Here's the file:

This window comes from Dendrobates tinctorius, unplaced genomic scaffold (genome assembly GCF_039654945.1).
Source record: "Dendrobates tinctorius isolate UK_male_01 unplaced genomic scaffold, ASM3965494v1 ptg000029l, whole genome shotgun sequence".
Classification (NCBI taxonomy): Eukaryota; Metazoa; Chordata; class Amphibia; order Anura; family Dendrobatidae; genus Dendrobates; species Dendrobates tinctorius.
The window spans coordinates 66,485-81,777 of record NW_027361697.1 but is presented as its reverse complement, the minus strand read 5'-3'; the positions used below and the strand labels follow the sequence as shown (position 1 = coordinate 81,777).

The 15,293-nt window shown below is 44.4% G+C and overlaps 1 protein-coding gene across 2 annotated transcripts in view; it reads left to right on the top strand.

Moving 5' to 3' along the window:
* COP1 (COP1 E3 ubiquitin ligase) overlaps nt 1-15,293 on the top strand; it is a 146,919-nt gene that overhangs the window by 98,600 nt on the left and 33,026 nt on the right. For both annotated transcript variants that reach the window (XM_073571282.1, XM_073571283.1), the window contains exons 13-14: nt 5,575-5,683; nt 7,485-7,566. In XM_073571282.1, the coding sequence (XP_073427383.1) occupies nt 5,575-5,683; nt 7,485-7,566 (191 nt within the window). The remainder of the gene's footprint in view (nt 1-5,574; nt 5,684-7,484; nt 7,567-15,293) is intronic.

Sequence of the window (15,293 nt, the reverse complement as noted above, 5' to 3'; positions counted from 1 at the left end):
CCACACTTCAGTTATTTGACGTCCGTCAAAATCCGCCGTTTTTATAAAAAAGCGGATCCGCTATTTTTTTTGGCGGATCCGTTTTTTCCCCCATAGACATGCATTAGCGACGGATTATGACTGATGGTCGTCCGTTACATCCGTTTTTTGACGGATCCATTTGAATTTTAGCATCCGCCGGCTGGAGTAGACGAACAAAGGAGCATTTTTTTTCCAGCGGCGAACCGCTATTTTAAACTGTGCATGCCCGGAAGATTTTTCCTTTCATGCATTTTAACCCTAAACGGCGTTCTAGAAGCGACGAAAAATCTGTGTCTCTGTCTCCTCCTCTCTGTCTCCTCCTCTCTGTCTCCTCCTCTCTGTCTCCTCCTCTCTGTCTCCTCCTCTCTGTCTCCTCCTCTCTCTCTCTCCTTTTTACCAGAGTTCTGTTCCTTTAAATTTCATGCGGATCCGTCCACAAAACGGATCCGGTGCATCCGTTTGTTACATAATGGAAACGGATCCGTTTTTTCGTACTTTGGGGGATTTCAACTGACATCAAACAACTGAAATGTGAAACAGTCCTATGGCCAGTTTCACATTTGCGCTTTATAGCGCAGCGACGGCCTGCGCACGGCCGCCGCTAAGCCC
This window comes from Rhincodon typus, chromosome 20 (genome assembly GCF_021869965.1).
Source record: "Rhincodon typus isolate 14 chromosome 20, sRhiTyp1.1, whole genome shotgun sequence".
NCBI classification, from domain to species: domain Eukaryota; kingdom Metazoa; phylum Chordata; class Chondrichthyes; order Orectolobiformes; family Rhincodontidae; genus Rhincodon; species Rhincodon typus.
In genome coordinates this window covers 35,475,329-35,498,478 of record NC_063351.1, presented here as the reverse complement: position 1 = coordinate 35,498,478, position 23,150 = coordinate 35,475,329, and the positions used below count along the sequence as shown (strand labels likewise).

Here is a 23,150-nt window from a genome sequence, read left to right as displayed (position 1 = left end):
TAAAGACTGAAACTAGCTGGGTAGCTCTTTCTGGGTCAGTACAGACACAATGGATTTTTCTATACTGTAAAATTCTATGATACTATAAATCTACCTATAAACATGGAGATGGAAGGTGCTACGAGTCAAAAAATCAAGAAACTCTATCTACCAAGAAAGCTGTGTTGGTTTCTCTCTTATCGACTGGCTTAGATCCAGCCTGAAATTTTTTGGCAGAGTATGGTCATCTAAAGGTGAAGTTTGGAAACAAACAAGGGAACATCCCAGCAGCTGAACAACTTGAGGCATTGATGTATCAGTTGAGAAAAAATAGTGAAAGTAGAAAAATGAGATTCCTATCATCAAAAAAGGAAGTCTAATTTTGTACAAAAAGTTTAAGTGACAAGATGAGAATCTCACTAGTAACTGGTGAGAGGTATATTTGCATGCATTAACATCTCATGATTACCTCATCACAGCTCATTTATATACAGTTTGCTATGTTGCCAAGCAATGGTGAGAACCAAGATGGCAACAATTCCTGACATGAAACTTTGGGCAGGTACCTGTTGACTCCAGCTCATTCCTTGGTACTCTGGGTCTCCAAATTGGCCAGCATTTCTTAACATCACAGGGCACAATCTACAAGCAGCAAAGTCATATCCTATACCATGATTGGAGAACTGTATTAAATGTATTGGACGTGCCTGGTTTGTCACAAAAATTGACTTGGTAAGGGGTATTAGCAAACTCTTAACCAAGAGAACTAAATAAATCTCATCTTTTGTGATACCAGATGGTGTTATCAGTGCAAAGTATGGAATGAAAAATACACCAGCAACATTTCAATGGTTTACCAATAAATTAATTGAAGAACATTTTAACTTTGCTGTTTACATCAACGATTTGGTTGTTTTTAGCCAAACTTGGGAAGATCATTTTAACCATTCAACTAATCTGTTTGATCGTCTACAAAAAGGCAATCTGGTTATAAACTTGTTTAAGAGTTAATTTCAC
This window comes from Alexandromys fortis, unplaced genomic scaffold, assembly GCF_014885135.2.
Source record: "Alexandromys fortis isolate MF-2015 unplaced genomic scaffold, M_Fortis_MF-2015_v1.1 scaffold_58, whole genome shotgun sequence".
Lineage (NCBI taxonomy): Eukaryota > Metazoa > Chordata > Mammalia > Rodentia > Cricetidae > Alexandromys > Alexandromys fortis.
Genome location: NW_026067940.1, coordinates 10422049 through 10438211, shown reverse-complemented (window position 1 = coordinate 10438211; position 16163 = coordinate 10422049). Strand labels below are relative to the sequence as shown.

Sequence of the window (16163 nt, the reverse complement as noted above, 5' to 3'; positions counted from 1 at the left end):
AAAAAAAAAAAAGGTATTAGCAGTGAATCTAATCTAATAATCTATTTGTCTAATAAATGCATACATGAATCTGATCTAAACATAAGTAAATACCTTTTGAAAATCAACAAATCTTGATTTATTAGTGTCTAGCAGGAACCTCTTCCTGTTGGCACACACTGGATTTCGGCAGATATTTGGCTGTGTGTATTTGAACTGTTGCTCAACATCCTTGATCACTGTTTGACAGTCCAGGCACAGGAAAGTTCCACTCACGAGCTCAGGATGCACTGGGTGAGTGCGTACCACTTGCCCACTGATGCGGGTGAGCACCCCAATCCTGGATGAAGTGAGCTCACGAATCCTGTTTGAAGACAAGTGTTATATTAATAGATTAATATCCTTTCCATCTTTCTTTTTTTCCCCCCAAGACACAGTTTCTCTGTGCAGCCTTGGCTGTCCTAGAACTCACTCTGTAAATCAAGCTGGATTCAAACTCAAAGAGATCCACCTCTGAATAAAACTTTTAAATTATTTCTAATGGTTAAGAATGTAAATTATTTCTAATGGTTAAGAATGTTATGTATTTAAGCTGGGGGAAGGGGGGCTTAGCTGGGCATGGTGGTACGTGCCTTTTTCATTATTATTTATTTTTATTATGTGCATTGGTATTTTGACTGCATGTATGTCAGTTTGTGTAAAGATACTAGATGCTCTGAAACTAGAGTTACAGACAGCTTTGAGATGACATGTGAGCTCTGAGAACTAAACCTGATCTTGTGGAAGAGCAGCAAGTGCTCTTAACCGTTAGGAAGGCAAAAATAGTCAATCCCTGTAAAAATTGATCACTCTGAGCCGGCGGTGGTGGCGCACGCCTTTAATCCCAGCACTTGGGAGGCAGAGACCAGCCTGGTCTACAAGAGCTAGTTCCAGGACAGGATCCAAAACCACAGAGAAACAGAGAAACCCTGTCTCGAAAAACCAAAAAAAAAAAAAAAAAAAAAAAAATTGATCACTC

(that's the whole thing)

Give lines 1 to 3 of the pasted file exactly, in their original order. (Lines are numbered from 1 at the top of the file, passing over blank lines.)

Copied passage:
This window comes from Dendrobates tinctorius, unplaced genomic scaffold (genome assembly GCF_039654945.1).
Source record: "Dendrobates tinctorius isolate UK_male_01 unplaced genomic scaffold, ASM3965494v1 ptg000029l, whole genome shotgun sequence".
Classification (NCBI taxonomy): Eukaryota; Metazoa; Chordata; class Amphibia; order Anura; family Dendrobatidae; genus Dendrobates; species Dendrobates tinctorius.